IBA celebrates 45 years of building community
Martin Desmarais | 10/25/2013, 6 a.m.
Inquilinos Boricuas en Accion celebrated 45 years last week with a gala event on Oct. 18 at its Villa Victoria Center for the Arts in the South End.
Organization leaders and several hundred others gathered to reflect on the history of an organization that was one of the first to organize a community in Boston for the purpose of preserving a neighborhood through real estate development and has continued to support the city’s Latino community for over four decades.
“We look into our future to continue to provide the high-quality services we have been providing,” said IBA Chief Executive Officer Vanessa Calderón-Rosado. “We are very committed to continue to push for affordable housing in the city and we are looking into opportunities to do that, particularly in the South End, which is so hard because the real estate is so expensive.”
Inquilinos Boricuas en Acción is a Boston-based nonprofit started in 1968 dedicated to increasing the social and economic power of the Latino community through education, technology, economic development and arts programming.
IBA owns or has developed more than 750 units of affordable housing, including Villa Victoria and Residencia Betances in the South End, as well as elderly housing in Lower Roxbury at the Robert L. Fortes House and in Hyde Park at Neponset Field.
IBA also serves over 12,000 people through arts and cultural programming and more than 800 people annually through programs that include a preschool, an after-school and summer academic program for children, a youth development and employment program, a community technology center, resident services, an education and workforce development partnership with Bunker Hill Community College and arts programming through New England’s largest Latino Cultural Center, Villa Victoria Center for the Arts.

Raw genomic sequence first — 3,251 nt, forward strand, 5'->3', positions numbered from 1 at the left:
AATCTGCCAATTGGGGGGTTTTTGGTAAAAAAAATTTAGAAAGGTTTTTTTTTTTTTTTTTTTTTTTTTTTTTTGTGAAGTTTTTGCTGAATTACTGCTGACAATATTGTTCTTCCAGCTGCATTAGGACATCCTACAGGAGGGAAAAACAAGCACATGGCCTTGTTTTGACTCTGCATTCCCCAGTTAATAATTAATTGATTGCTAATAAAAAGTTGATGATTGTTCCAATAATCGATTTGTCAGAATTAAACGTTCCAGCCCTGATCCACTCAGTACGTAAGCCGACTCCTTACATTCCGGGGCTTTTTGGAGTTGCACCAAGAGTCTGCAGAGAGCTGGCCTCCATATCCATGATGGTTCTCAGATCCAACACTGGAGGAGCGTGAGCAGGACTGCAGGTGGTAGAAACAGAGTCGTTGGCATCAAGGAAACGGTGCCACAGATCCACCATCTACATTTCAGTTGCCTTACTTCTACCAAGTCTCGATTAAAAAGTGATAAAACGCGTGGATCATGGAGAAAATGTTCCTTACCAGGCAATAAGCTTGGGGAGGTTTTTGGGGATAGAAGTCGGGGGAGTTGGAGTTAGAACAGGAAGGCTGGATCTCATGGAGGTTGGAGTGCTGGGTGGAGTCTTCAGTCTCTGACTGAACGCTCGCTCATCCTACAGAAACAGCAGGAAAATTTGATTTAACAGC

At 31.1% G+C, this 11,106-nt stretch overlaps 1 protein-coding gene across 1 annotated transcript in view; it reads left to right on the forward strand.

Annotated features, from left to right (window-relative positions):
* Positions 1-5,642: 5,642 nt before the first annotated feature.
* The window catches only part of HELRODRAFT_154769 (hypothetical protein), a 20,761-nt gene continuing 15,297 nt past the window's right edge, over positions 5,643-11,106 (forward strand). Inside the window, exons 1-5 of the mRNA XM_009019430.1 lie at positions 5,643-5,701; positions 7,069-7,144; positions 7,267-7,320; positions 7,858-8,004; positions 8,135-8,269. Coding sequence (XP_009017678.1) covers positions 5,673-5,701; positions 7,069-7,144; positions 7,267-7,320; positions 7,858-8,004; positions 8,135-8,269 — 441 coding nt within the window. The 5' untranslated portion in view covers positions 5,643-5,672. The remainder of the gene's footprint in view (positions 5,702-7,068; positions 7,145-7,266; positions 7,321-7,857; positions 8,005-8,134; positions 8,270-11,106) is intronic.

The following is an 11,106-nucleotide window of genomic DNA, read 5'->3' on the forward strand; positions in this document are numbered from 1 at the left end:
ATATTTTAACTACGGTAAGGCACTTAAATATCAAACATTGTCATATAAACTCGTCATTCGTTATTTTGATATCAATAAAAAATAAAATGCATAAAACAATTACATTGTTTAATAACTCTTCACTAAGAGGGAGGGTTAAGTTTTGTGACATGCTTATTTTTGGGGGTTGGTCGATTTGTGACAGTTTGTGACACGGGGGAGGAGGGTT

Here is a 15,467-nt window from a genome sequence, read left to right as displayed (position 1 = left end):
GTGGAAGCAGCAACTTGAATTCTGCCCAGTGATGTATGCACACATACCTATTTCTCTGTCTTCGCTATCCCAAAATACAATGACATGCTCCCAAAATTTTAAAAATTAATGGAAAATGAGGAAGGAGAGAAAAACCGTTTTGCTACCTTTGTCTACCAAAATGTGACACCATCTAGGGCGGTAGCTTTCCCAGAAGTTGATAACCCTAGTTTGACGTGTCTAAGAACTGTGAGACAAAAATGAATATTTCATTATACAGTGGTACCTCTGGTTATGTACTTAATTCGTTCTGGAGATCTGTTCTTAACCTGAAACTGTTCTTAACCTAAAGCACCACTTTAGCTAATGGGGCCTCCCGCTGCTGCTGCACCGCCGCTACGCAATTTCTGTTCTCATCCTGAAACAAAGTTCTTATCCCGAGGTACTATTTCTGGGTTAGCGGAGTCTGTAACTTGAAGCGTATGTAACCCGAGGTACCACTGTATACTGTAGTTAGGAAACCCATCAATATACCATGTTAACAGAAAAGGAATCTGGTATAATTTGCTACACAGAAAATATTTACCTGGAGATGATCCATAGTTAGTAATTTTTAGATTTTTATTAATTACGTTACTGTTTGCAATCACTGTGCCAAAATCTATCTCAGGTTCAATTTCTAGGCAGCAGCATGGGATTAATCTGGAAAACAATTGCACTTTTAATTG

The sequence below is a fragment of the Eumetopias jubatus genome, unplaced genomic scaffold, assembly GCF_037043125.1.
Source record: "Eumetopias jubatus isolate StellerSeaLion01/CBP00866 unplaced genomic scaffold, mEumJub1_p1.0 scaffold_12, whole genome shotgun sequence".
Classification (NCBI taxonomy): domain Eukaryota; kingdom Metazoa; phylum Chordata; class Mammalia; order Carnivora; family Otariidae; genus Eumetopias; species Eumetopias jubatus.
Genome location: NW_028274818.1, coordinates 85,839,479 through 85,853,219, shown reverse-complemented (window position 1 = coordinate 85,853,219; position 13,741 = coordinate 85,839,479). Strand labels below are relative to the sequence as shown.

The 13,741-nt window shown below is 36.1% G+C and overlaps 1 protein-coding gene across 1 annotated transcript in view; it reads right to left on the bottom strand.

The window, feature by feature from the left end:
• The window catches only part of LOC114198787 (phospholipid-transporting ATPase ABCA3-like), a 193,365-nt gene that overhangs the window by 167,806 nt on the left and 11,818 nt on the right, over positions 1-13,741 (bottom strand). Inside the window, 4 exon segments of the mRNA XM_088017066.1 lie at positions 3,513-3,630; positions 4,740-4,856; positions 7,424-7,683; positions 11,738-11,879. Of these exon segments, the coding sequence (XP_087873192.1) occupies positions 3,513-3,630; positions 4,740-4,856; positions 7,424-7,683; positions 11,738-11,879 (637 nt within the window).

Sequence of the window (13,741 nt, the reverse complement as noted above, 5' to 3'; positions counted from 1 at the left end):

The founders of IBA were a group of predominately Puerto Rican community activists who organized to gain control of development in their Boston neighborhood in the face of a City of Boston urban renewal push (the name Inuillinos Boricuas en Accion means “Puerto Rican tenants in action”).
The first efforts of IBA led to the development of Villa Victoria, a 435-unit affordable housing development in the Boston’s South End neighborhood. Historically, the building of Villa Victoria is considered a seminal moment in the history of affordable housing, civil rights and community organizing in the city.
In the four decades since, IBA has been lauded for its ability to link affordable housing with supportive programming. The organization’s work to “develop and preserve safe and culturally diverse affordable housing communities whose residents will have opportunities to increase their social, educational, economic and political power, in order to reach their full potential” has led to a number of successful efforts.
IBA is also praised for its use of the arts as a community-building tool to strengthen cultural pride and create cross-cultural ties within neighborhoods.
Calderón-Rosado, who has been with the organization for over a decade, said that when reflecting back on IBA’s past, those involved feel a lot of pride for all the “firsts” it has accomplished. The big watershed was the development of Villa Victoria, but other accomplishments of note include the launching of Massachusetts’ first bilingual pre-school program in the early 1970s and the launch of its Villa Victoria Center for the Arts in the mid-1980s.